1887
Schrijven in moedertaal en vreemde taal
  • ISSN 0169-7420
  • E-ISSN: 2213-4883
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Abstract

Eight- to ten-year-olds no longer write the way they talk: they make a distinction between speech and writing. However, they lack specialized knowledge on written language. A key issue is their lack of knowledge on sentences. The fully-fledged sentences of written language do not come naturally to language users. If children demarcate sentences in writing, they are guided by their tacit grammatical knowledge only. This knowledge misguides them.Sentences can be considered as writers* building blocks, the smallest units with which to plan and to organize text.Results of an experimental study into the effects of grammar instruction upon writing by young children not only suggest that it is very well possible to teach junior writers what are sentences in the a-rhetorical context of grammar class; children spontaneously put to use this explicit, declarative knowledge while writing, too. Thus, it seems, knowledge transfers spontaneously.Moreover, effects in a discrete point test may indicate that instruction in the grammar of sentences has students start exploiting sentences for what they are: a scaffold for writing.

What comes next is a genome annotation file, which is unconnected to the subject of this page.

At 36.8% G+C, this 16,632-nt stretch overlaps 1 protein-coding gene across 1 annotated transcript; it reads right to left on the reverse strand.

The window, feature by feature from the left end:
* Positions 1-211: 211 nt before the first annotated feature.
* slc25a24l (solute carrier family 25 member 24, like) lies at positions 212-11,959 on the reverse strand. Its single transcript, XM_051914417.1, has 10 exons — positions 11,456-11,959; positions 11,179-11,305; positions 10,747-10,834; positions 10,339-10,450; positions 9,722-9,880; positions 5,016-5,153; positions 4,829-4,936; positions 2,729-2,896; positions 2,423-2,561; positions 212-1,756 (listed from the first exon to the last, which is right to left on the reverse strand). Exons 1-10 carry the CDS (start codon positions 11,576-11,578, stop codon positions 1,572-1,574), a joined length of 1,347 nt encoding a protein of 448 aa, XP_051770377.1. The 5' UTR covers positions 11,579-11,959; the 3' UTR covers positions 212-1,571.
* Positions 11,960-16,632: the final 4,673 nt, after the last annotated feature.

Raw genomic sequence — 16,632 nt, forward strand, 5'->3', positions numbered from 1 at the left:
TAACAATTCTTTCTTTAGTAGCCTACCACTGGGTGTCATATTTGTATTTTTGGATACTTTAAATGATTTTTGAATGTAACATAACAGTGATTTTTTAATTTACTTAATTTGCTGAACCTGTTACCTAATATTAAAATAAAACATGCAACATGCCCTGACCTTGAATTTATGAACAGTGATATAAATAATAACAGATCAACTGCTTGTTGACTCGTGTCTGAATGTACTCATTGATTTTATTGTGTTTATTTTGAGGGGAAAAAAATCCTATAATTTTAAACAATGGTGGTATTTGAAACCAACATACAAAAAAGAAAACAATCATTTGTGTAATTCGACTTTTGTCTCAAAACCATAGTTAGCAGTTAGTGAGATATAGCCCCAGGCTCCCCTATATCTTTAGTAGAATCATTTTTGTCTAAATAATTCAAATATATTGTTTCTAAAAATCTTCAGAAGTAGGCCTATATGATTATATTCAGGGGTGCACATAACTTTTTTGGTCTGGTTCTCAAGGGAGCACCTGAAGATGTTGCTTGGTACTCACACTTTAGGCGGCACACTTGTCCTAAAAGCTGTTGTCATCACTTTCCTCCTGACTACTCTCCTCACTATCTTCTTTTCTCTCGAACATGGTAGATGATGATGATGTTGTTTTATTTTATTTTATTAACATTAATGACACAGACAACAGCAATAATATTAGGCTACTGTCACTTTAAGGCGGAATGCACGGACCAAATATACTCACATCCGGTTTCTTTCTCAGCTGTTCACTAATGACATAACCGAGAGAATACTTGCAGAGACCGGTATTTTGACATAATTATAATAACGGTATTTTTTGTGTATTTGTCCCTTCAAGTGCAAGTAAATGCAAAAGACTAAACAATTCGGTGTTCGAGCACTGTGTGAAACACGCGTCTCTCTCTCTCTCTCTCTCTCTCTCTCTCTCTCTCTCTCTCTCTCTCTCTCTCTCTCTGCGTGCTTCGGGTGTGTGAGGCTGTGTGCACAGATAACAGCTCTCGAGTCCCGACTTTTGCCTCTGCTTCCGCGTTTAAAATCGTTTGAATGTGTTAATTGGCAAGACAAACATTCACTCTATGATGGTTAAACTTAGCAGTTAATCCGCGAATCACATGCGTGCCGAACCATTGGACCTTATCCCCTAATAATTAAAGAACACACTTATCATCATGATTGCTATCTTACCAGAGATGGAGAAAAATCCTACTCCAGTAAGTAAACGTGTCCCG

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/content/journals/10.1075/ttwia.40.10gei
1991-01-01
2019-10-14
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References

http://instance.metastore.ingenta.com/content/journals/10.1075/ttwia.40.10gei
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  • Article Type: Research Article
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